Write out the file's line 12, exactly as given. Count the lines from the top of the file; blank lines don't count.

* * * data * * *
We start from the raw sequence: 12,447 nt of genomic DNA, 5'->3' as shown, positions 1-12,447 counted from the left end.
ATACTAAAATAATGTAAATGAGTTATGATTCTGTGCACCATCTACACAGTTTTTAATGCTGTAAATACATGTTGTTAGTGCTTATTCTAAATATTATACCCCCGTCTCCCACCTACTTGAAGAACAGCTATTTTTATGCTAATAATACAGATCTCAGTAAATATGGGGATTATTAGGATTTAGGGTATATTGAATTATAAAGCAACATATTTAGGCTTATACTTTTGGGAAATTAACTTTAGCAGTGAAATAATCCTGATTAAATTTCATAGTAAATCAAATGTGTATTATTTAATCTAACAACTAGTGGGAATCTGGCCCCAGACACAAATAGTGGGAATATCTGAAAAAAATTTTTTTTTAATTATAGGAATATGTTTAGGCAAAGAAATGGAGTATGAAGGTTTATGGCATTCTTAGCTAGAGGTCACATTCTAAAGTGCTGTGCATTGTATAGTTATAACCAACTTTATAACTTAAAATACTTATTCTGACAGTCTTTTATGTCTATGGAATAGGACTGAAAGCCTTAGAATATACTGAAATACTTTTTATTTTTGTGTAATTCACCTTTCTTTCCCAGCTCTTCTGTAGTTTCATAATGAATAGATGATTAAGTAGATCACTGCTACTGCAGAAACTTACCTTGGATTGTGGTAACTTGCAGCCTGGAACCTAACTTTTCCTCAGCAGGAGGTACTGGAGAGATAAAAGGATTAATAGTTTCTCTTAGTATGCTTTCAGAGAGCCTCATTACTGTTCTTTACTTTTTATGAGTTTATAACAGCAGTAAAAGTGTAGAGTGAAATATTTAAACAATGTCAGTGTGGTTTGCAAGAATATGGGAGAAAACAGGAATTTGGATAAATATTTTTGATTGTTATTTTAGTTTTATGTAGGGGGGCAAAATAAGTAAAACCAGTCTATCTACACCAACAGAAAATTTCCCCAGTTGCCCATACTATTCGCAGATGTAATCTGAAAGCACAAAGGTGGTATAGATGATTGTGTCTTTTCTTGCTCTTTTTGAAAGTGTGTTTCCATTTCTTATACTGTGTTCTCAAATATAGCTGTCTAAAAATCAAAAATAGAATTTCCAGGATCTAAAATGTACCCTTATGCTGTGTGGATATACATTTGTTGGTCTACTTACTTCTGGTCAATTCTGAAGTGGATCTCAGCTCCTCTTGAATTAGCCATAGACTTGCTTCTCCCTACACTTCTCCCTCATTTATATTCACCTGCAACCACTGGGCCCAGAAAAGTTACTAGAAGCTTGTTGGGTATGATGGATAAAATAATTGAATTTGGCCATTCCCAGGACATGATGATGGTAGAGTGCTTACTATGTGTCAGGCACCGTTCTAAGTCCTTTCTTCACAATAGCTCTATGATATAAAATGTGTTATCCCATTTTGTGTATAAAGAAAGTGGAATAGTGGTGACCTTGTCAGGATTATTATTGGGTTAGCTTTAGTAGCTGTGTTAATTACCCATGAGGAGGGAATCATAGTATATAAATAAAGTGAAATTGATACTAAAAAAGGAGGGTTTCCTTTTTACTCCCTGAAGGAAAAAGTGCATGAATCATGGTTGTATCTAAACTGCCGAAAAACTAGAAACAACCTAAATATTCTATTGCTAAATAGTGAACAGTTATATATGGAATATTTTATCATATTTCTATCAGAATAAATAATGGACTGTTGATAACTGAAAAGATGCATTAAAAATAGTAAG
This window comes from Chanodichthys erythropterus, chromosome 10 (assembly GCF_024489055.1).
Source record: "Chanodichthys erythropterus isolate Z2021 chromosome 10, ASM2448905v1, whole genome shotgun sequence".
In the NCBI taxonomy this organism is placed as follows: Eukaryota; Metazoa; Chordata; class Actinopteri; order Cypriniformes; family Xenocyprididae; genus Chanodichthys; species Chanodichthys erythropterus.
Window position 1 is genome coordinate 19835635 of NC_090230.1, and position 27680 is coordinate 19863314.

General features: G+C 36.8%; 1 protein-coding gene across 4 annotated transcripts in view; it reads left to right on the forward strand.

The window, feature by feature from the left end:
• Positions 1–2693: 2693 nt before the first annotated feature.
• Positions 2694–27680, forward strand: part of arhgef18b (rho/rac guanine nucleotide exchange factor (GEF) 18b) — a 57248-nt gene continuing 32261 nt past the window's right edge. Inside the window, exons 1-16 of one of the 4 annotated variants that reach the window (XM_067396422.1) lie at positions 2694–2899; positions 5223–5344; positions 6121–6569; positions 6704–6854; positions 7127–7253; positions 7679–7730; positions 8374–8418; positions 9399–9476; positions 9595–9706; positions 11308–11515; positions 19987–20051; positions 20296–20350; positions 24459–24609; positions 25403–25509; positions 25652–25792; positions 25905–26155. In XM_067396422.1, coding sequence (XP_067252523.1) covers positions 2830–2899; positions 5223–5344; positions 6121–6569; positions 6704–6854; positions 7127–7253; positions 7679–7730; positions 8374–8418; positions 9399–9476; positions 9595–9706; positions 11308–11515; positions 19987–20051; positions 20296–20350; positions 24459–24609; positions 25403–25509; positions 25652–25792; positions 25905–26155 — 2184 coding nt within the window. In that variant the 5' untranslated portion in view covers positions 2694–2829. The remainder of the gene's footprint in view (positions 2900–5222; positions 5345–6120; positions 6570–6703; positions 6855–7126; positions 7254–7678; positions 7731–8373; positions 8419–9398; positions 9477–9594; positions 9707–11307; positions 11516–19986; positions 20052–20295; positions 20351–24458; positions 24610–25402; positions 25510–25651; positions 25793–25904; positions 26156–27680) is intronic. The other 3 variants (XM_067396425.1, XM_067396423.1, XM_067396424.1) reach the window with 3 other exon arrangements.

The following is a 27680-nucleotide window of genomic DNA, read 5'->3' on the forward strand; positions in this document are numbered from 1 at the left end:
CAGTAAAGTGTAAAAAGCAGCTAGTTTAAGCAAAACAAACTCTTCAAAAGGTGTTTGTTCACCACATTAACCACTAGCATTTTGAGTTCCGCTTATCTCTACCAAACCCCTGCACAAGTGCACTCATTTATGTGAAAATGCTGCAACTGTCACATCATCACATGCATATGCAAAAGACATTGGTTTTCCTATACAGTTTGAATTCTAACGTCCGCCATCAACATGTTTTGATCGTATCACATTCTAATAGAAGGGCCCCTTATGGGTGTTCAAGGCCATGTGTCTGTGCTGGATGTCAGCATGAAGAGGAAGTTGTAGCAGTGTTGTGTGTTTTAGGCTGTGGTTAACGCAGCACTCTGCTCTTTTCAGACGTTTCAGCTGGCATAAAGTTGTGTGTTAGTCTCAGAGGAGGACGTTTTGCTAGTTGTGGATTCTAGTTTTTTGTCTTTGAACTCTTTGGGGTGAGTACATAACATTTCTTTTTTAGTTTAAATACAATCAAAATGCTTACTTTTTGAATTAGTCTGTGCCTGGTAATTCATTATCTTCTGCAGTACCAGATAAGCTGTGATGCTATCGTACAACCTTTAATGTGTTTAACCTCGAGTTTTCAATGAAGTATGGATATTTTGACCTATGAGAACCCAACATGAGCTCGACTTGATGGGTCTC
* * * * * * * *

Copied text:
CAGTAAAGTGTAAAAAGCAGCTAGTTTAAGCAAAACAAACTCTTCAAAAGGTGTTTGTTCACCACATTAACCACTAGCATTTTGAGTTCCGCTTATCTCTACCAAACCCCTGCACAAGTGCACTCATTTATGTGAAAATGCTGCAACTGTCACATCATCACATGCATATGCAAAAGACATTGGTTTTCCTATACAGTTTGAATTCTAACGTCCGCCATCAACATGTTTTGATCGTATCACATTCTAATAGAAGGGCCCCTTATGGGTGTTCAAGGCCATGTGTCTGTGCTGGATGTCAGCATGAAGAGGAAGTTGTAGCAGTGTTGTGTGTTTTAGGCTGTGGTTAACGCAGCACTCTGCTCTTTTCAGACGTTTCAGCTGGCATAAAGTTGTGTGTTAGTCTCAGAGGAGGACGTTTTGCTAGTTGTGGATTCTAGTTTTTTGTCTTTGAACTCTTTGGGGTGAGTACATAACATTTCTTTTTTAGTTTAAATACAATCAAAATGCTTACTTTTTGAATTAGTCTGTGCCTGGTAATTCATTATCTTCTGCAGTACCAGATAAGCTGTGATGCTATCGTACAACCTTTAATGTGTTTAACCTCGAGTTTTCAATGAAGTATGGATATTTTGACCTATGAGAACCCAACATGAGCTCGACTTGATGGGTCTC